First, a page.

Friday, 5 June 2009

Paper of Record content on Google News Archive Search

Following much frustration Google have finally posted a clarification of the situation regarding the content the company purchased from Paper of Record (Cold North Wind). The good news is that much of the content is available through Google news archive search. Some of the material requires further processing, promised in the next three months. The bad news is that some titles, including the Sporting News, Temiskaming Speaker and The Perth Courier, will not be coming to Google.

The substantive part of the announcement is copied below.

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Many of you have asked about our specific plans regarding newspapers originally digitized by Paper of Record. We wanted to give you an update on our progress, and to clear up some misunderstandings. As part of our ongoing efforts to make more old newspapers accessible and searchable online, we acquired a number of titles from Paper of Record. Most of the titles that we acquired from Paper of Record are online and fully searchable. In fact, in many cases we digitized the content again to improve the quality of the images and the OCR.

However, there are some titles provided by Paper of Record that currently are not live on Google News Archive Search.
For those titles we have the right to display, we're in the process of bringing them online and making them viewable via Google News Archive, along with other sources we've digitized or crawled from the web. That means that if you're looking for material originally acquired by Paper of Record, it likely falls into one of three groups:

*4.91M articles
representing 522 titles obtained from Paper of Record are now live on Google News Archive search. This includes previously live content as well as content added as of this week from Paper of Record, all free of charge. Please note that all articles from these titles may not be comprehensively available, but will otherwise be made available in browse-only mode within 3 months. The full list is here [2].

*~0.5M pages representing 381 titles
obtained from Paper of Record will be made available in browse-only mode within 3 months, also free of charge. The full title list is here [3]. Many of the images we obtained were of low quality, and we were therefore unable to get quality text after following the OCR process. We are working to put up content from these titles so that they can be browsed.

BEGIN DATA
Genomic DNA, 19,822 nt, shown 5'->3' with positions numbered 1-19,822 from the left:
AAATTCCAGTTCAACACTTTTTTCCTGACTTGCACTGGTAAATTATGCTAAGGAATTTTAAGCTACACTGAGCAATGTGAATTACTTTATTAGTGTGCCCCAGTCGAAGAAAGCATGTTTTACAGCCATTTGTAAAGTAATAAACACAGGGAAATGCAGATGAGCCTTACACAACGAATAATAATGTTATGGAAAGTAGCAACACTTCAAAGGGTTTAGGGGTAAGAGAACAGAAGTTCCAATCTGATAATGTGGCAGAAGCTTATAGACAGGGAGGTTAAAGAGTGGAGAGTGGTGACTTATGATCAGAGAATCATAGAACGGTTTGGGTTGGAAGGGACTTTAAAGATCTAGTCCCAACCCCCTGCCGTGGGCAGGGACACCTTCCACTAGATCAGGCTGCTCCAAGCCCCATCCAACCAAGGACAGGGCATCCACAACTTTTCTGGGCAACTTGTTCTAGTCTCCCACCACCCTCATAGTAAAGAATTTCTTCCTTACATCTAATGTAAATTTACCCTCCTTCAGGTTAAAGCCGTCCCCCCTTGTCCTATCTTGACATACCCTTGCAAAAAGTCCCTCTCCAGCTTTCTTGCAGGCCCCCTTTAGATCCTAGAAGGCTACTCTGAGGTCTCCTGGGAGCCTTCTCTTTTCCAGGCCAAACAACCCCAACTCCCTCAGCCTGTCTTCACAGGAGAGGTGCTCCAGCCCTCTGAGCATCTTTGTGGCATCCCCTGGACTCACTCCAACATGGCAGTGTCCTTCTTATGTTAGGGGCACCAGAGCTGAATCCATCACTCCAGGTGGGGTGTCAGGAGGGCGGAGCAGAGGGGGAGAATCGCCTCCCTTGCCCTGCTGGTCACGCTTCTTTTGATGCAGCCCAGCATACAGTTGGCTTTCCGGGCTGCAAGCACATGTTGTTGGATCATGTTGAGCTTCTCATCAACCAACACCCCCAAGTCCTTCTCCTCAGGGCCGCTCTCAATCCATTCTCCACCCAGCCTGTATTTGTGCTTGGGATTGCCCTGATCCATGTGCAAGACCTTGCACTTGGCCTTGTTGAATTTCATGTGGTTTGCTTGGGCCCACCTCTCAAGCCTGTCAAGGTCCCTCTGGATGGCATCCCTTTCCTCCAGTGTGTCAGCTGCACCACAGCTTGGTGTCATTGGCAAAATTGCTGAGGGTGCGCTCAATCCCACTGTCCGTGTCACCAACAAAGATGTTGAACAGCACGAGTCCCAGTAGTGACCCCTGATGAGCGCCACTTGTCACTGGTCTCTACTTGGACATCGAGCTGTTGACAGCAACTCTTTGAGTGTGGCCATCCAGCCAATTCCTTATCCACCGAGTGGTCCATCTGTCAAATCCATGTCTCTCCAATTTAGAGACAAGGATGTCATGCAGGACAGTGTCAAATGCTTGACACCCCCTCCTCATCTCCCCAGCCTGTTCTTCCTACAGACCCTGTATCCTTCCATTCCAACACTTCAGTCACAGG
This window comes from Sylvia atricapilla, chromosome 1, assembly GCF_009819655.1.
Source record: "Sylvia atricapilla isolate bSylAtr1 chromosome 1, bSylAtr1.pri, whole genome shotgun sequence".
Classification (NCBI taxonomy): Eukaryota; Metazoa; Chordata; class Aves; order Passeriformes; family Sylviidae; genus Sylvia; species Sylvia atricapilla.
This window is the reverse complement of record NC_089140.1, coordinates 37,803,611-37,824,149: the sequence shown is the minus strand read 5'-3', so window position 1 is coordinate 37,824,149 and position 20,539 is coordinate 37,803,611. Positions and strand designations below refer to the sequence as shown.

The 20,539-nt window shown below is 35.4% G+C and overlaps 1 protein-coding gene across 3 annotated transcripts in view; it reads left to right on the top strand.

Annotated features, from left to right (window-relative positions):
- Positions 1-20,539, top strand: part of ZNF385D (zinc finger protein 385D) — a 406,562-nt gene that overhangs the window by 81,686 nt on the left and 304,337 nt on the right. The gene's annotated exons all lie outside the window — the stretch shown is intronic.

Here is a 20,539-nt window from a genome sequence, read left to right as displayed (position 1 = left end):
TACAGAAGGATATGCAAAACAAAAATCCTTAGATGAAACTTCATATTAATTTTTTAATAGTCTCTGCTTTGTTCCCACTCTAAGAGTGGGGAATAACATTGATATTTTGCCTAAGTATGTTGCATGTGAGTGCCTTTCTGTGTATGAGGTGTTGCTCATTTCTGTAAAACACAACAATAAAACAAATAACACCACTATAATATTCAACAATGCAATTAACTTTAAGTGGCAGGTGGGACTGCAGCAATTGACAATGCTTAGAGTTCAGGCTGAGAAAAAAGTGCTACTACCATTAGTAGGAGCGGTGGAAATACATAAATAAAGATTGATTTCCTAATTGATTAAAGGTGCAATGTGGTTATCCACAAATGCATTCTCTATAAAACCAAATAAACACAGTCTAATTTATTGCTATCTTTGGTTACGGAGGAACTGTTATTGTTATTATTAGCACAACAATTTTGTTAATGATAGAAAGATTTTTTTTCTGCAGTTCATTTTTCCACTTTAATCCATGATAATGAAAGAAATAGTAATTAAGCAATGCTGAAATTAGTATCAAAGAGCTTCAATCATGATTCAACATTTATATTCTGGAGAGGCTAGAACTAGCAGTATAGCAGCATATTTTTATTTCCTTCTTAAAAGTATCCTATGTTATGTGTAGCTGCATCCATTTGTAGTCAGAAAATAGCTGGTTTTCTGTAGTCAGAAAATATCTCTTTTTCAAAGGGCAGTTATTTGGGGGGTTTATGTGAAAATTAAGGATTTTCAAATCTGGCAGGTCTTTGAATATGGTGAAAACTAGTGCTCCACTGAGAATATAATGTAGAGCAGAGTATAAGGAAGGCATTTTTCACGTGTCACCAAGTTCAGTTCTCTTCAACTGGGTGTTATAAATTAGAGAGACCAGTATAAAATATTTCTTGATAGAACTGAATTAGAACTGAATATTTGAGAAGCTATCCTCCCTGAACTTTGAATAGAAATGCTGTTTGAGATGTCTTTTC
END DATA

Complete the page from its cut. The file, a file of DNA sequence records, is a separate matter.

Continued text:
*Finally, for these 10 titles here [4], we don't have the rights to display these newspapers. We've reached out to the publishers who hold rights to these papers, but not all want to participate in Google's programs. To access these, you may need to travel to a library if you can't find an online source, or contact the publisher directly.

Click here [5] for more information on how to find specific titles in the archive. We will also be soon rolling out direct search which will allow the user to search and browse through newspaper titles directly.


We have heard the concerns voiced by members of the research community, and know how important this content is to users. We apologize for any inconvenience you may have experienced. We're committed to providing a comprehensive index of archived newspaper content and to making the content acquired by Paper of Record available to our users.

References:
[5]
news.google.com

2 comments:

M. Diane Rogers said...

Still frustrating and even baffling, although I do appreciate Google finally giving us more info. My searches still don't bring up material I'm sure 'was there before' (at Paper of Record) for example, from the "Manitoban" and the "Winnipeg Times" or the New Westminster BC papers. But Manitoba searches do quickly bring up links to clippings/pages at the pay site Ancestry.com, even for a 1922 Manitoba directory. No news there!

Anonymous said...


Not sure which papers they are not giving us access to, like Paper of Record did, but heard there were three.
One of them is the Temiskaming Speaker, New Liskeard, Ontario. Good news is that the Library in New Liskeard has the paper on microfilm, and anyone can access it for FREE. I suggest looking into what resources your local library has.